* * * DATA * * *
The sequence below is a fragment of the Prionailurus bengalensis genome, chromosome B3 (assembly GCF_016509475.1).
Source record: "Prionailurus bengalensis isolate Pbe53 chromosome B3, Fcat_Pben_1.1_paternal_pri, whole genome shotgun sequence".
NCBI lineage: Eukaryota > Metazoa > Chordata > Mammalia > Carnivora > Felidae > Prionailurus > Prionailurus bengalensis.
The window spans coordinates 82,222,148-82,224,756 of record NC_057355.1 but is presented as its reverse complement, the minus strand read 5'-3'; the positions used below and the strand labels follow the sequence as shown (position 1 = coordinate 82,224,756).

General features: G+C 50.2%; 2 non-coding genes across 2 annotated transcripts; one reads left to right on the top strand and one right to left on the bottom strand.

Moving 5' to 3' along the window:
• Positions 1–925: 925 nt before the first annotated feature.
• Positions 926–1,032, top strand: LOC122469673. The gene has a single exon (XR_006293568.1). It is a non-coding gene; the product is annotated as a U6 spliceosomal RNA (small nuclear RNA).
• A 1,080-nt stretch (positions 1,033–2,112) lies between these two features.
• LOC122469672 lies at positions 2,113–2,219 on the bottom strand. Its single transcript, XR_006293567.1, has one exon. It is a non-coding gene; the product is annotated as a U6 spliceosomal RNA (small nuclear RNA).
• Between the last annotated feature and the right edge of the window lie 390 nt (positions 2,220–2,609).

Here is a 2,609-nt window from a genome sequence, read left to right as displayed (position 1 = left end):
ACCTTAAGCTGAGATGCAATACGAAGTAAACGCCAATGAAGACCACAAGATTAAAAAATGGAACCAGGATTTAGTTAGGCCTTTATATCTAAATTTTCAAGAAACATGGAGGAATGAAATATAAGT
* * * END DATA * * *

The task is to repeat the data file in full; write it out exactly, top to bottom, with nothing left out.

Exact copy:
The sequence below is a fragment of the Prionailurus bengalensis genome, chromosome B3 (assembly GCF_016509475.1).
Source record: "Prionailurus bengalensis isolate Pbe53 chromosome B3, Fcat_Pben_1.1_paternal_pri, whole genome shotgun sequence".
NCBI lineage: Eukaryota > Metazoa > Chordata > Mammalia > Carnivora > Felidae > Prionailurus > Prionailurus bengalensis.
The window spans coordinates 82,222,148-82,224,756 of record NC_057355.1 but is presented as its reverse complement, the minus strand read 5'-3'; the positions used below and the strand labels follow the sequence as shown (position 1 = coordinate 82,224,756).

General features: G+C 50.2%; 2 non-coding genes across 2 annotated transcripts; one reads left to right on the top strand and one right to left on the bottom strand.

Moving 5' to 3' along the window:
• Positions 1–925: 925 nt before the first annotated feature.
• Positions 926–1,032, top strand: LOC122469673. The gene has a single exon (XR_006293568.1). It is a non-coding gene; the product is annotated as a U6 spliceosomal RNA (small nuclear RNA).
• A 1,080-nt stretch (positions 1,033–2,112) lies between these two features.
• LOC122469672 lies at positions 2,113–2,219 on the bottom strand. Its single transcript, XR_006293567.1, has one exon. It is a non-coding gene; the product is annotated as a U6 spliceosomal RNA (small nuclear RNA).
• Between the last annotated feature and the right edge of the window lie 390 nt (positions 2,220–2,609).

Here is a 2,609-nt window from a genome sequence, read left to right as displayed (position 1 = left end):
ACCTTAAGCTGAGATGCAATACGAAGTAAACGCCAATGAAGACCACAAGATTAAAAAATGGAACCAGGATTTAGTTAGGCCTTTATATCTAAATTTTCAAGAAACATGGAGGAATGAAATATAAGT